South Africa’s Health Care System and its aim to achieve universal coverage
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The South African government is in process of implementing health financing reforms, through the implementation of a national health insurance. The aim of my thesis is to present the plans outlined within the National Health Insurance Policy. Emphasis is placed on the social, economic and health background of South Africa as well as the history of reforms. How universal coverage is defined as well as the key factors that need to be addressed when attempting to implement universal coverage. The theory of trust is explored. The focus is on what is understood by trust and how trust functions within the context of a health system, particularly how it functions in the process of implementing universal coverage. The thesis also briefly explores experiences of Ghana, Rwanda and Mexico in implementing universal coverage. It presents the guiding principles and the objectives of the National Health Insurance Policy as well as the financing model proposed. This is followed by a discussion on the challenges and essential changes that have to be implemented in order to realise the objectives as set out in the National Health Insurance Policy. The following aspects need to be addressed in order to effectively implement the National Health Insurance Policy, keeping in mind South Africa’s current health system structure and financing: 1) The access to health services is very important in extending health insurance, but equally important is ensuring that services are utilised. This includes providing education on benefit packages and continuous communication with communities and considering whether patients will be able to reach health facilities in order to receive services, this is particularly important in rural areas. 2) Continuous monitoring and evaluation is required in the process of implementing health finance reforms. 3) Good governance, stewardship and most importantly accountability are emphasised by different scholars. 4) In order to provide effective financial protection through national health insurance, significant cross-subsidisation has to occur from the rich to the poor and the healthy to the sick. This requires social solidarity which is important particularly in the context of South Africa’s high inequality. In addition, in order to develop social solidarity, government has to build on the trust relationship between state, the health system and its citizens.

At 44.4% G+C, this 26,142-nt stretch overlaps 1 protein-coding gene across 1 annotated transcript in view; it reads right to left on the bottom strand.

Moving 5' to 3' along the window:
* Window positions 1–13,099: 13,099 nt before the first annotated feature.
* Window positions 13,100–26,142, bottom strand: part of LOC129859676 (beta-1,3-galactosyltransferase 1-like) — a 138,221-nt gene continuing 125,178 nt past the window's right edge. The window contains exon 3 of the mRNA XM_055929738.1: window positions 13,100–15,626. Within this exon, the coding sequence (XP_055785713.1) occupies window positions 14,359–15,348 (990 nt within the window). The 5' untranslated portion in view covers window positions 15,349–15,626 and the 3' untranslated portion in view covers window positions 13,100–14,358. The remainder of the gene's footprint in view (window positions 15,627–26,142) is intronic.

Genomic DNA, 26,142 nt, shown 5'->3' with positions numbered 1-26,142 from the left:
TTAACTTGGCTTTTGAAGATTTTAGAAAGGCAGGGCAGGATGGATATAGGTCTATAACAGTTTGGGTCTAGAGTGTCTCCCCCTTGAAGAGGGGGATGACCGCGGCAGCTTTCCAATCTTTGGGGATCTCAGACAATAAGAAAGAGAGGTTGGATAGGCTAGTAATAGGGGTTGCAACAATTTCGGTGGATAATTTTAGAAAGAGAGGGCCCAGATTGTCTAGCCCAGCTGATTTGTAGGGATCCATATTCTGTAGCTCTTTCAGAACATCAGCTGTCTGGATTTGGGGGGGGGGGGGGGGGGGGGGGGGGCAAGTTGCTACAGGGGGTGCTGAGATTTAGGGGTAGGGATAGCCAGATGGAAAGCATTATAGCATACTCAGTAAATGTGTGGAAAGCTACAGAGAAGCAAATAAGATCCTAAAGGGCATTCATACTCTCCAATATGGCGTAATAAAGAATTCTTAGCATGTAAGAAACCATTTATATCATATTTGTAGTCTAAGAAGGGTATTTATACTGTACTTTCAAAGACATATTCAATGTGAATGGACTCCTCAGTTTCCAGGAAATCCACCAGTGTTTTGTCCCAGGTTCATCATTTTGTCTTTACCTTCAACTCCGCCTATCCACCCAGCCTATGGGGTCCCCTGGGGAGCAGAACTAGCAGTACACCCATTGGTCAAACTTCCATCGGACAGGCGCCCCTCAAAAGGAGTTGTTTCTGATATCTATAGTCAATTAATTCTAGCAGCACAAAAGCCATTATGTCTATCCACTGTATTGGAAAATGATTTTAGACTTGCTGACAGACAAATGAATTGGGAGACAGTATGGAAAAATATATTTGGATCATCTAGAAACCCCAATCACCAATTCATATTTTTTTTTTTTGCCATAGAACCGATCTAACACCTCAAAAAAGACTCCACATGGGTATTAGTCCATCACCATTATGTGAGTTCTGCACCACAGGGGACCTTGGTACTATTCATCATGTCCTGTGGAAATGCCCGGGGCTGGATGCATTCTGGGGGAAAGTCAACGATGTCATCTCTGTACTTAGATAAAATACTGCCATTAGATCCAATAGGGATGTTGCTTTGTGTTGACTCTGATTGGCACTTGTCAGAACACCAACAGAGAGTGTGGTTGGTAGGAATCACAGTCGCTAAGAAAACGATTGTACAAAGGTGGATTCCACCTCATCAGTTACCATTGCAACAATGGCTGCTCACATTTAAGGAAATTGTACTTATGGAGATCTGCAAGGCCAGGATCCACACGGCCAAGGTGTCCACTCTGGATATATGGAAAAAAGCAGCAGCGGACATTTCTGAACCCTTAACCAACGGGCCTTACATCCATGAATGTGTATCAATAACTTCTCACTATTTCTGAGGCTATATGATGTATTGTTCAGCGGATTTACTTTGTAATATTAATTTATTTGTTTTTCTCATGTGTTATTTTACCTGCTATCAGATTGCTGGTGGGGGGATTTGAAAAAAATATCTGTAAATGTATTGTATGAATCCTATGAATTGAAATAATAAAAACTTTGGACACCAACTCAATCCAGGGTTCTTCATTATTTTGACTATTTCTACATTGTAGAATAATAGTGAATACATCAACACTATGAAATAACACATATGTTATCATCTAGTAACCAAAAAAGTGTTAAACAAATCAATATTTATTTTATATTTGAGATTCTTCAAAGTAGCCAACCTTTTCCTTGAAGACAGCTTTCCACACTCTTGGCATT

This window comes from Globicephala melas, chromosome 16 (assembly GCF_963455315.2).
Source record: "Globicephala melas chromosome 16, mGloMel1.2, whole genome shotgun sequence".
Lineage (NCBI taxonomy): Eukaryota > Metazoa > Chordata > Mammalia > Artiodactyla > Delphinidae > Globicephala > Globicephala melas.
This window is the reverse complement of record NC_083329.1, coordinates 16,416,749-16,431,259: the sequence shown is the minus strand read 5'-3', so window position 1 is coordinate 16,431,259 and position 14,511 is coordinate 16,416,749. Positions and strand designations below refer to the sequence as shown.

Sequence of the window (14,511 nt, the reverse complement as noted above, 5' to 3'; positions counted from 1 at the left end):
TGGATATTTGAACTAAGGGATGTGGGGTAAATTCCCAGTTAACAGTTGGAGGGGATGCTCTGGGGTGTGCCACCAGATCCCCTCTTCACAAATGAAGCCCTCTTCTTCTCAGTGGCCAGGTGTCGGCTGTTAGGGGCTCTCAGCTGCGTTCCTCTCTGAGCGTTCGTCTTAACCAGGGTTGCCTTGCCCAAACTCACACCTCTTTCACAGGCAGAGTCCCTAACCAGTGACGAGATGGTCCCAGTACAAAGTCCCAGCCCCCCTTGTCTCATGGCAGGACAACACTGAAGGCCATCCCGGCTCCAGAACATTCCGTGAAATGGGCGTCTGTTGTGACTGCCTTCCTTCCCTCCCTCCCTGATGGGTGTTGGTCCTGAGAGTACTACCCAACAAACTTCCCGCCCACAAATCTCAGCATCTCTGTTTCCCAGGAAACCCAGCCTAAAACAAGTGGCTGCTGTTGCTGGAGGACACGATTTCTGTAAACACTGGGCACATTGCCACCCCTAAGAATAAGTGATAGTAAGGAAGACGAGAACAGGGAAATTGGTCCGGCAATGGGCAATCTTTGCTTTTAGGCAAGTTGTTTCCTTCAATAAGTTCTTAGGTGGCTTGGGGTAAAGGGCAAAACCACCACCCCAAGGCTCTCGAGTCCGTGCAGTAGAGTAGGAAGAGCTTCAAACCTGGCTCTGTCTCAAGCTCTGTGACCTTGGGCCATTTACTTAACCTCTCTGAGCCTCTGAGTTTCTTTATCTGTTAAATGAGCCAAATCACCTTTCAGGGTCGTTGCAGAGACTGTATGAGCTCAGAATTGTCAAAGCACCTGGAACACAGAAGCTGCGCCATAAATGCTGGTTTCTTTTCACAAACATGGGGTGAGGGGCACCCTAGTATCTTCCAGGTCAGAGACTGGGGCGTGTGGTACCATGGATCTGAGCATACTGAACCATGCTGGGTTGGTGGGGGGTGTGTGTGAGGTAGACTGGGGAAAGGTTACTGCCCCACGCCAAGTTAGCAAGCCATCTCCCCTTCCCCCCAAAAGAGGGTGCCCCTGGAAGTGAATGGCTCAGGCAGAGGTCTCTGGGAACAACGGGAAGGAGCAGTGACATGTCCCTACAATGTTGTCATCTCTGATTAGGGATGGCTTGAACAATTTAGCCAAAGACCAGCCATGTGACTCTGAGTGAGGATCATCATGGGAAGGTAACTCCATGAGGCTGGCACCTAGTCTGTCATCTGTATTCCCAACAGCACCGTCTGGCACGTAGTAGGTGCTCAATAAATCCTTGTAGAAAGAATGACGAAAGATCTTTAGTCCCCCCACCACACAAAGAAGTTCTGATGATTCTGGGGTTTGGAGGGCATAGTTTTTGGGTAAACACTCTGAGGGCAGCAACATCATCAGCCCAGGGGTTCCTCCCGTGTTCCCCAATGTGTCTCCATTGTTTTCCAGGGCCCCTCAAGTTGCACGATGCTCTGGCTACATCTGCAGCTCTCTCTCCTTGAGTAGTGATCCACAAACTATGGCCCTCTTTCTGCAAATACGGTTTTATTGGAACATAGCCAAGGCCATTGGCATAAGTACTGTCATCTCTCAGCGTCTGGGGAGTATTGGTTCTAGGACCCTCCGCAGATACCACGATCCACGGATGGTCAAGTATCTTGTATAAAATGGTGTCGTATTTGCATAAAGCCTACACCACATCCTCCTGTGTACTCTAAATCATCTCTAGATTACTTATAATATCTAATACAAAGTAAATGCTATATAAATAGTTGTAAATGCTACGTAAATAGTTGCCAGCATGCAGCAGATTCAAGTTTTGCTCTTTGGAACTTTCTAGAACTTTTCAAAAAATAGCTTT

Master in International Social Welfare and Health Policy